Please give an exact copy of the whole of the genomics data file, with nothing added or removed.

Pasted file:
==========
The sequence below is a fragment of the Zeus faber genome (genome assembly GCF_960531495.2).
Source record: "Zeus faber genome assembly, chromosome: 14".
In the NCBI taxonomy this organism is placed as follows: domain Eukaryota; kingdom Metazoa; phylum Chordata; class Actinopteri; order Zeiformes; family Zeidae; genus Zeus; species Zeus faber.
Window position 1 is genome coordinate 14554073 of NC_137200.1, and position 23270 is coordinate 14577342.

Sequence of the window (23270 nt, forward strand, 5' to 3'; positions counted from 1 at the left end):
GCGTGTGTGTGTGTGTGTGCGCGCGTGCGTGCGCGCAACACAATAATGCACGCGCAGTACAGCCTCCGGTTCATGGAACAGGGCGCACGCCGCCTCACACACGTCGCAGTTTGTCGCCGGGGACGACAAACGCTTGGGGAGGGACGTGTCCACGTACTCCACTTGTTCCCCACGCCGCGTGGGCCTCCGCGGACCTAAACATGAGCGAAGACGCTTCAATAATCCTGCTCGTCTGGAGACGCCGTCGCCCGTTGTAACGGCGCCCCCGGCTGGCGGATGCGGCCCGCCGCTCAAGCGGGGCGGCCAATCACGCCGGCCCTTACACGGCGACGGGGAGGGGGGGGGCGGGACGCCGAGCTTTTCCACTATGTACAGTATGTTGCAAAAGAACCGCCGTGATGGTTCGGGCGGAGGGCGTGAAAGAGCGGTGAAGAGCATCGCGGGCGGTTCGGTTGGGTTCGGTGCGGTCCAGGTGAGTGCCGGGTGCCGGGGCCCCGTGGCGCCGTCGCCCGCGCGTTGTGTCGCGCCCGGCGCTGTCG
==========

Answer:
The sequence below is a fragment of the Zeus faber genome (genome assembly GCF_960531495.2).
Source record: "Zeus faber genome assembly, chromosome: 14".
In the NCBI taxonomy this organism is placed as follows: domain Eukaryota; kingdom Metazoa; phylum Chordata; class Actinopteri; order Zeiformes; family Zeidae; genus Zeus; species Zeus faber.
Window position 1 is genome coordinate 14554073 of NC_137200.1, and position 23270 is coordinate 14577342.

Sequence of the window (23270 nt, forward strand, 5' to 3'; positions counted from 1 at the left end):
GCGTGTGTGTGTGTGTGTGCGCGCGTGCGTGCGCGCAACACAATAATGCACGCGCAGTACAGCCTCCGGTTCATGGAACAGGGCGCACGCCGCCTCACACACGTCGCAGTTTGTCGCCGGGGACGACAAACGCTTGGGGAGGGACGTGTCCACGTACTCCACTTGTTCCCCACGCCGCGTGGGCCTCCGCGGACCTAAACATGAGCGAAGACGCTTCAATAATCCTGCTCGTCTGGAGACGCCGTCGCCCGTTGTAACGGCGCCCCCGGCTGGCGGATGCGGCCCGCCGCTCAAGCGGGGCGGCCAATCACGCCGGCCCTTACACGGCGACGGGGAGGGGGGGGGCGGGACGCCGAGCTTTTCCACTATGTACAGTATGTTGCAAAAGAACCGCCGTGATGGTTCGGGCGGAGGGCGTGAAAGAGCGGTGAAGAGCATCGCGGGCGGTTCGGTTGGGTTCGGTGCGGTCCAGGTGAGTGCCGGGTGCCGGGGCCCCGTGGCGCCGTCGCCCGCGCGTTGTGTCGCGCCCGGCGCTGTCG